Back in the office late, where the city seems perfectly normal, but-I-still-don’t-have-electricity-or-heat-at-home-reading material:

• Your Best Investment Move for November: Do NOTHING (The Slant) see also End of Election Is Win for Markets (WSJ)
• Why the S&P Is Thrashing Hedge Funds (Barron’s)
• Payroll Growth Shows U.S. Labor Market Healing Before Election (Bloomberg) see also Strong Job Figures Belie Romney’s Attacks (The New Yorker)
• S&P found guilty of misleading investors (FT Alphaville)
• Facebook’s Friends Left Early (WSJ)
• Miami, Dubai and London Among Top Global Cities Enjoying Double-Digit Price Growth in 2012 (World Property Channel)
• The Art of Badmouthing Good Jobs News (Time)
• How the Chinese deal with failure (The Christian Science Monitor)
• Internal Time: The Science of Chronotypes, Social Jet Lag, and Why You’re So Tired (Brain Pickings)
• Man Behind FEMA’s Makeover Built Philosophy on Preparation (NYT)

What are you reading?


October Employment Report: Job Growth Relatively Strong as Unemployment Rate Creeps Up; Temp Help Up Nicely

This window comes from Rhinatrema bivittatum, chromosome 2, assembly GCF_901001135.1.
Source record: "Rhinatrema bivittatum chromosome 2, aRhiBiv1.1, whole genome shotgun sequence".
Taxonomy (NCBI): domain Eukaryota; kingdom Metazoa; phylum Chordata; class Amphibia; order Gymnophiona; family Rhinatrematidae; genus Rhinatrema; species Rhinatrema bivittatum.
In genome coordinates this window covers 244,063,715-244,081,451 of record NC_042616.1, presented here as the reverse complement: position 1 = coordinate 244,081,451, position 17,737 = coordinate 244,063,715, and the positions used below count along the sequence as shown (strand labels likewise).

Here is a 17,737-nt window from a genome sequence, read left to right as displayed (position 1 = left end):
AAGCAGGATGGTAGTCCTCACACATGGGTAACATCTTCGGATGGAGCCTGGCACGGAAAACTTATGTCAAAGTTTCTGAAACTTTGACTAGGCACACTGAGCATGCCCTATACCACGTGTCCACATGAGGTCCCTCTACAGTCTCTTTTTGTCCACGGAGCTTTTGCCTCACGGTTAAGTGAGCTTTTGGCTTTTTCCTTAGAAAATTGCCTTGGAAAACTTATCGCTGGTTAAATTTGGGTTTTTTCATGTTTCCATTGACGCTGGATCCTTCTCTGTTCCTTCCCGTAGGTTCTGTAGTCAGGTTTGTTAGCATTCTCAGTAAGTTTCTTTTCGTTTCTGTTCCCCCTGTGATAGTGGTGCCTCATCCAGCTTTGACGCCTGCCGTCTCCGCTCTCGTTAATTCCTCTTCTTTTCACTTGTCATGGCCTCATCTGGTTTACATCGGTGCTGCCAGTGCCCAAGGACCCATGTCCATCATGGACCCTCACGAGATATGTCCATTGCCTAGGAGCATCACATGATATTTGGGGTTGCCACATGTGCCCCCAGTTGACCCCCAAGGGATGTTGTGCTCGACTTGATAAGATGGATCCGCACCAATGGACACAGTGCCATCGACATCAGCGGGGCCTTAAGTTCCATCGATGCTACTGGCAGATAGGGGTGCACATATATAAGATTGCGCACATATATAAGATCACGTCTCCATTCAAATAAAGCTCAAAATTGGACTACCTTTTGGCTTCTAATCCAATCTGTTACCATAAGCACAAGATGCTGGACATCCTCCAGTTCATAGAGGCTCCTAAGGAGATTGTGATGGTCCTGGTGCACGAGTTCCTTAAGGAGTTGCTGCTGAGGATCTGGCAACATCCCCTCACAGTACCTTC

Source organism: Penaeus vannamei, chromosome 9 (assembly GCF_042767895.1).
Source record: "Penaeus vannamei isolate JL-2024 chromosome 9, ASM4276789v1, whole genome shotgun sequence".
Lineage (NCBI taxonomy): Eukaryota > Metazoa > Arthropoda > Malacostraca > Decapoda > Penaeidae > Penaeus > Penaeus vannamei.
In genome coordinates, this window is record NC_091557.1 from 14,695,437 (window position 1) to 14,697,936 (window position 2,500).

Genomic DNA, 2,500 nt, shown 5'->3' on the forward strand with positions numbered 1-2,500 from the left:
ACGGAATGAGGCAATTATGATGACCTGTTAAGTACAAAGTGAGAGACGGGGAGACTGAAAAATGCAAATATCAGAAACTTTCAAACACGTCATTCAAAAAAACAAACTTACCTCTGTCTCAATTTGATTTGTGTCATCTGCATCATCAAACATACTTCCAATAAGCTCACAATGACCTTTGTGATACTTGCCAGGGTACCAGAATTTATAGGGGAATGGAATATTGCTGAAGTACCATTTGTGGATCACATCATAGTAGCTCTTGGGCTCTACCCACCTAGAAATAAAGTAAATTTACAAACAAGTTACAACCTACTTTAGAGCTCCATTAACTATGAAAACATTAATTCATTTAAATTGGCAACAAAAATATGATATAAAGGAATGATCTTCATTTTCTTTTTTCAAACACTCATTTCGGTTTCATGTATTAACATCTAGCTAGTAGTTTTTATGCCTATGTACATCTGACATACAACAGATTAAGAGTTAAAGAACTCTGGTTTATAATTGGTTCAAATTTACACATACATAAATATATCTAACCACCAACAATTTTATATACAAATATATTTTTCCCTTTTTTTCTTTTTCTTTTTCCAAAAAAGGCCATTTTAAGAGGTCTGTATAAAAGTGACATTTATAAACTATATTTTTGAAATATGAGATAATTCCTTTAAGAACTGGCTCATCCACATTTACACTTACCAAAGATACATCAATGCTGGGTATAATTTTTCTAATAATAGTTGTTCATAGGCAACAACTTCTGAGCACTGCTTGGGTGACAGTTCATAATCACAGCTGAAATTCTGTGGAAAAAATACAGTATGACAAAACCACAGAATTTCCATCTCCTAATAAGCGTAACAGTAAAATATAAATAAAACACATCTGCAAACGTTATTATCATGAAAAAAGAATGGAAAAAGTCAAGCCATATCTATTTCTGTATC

Source: Bruce Steinberg

Category: Financial Press

Please use the comments to demonstrate your own ignorance, unfamiliarity with empirical data and lack of respect for scientific knowledge. Be sure to create straw men and argue against things I have neither said nor implied. If you could repeat previously discredited memes or steer the conversation into irrelevant, off topic discussions, it would be appreciated. Lastly, kindly forgo all civility in your discourse . . . you are, after all, anonymous.

11 Responses to “10 Monday AM Reads”

  1. willid3 says:

    you remember that trading company (Knight Capital) who had a software glitch earlier this year? well seems like they are back at it again. seems who ever set up their emergency power generators, made sure they had enough fuel. but over looked the fact that the set up they build, made it so that not all of the fuel could be used because they over looked how they set up the intake valves and the tank were at different heights (like should be) but they were reversed so that gravity isn’t going to empty the tank.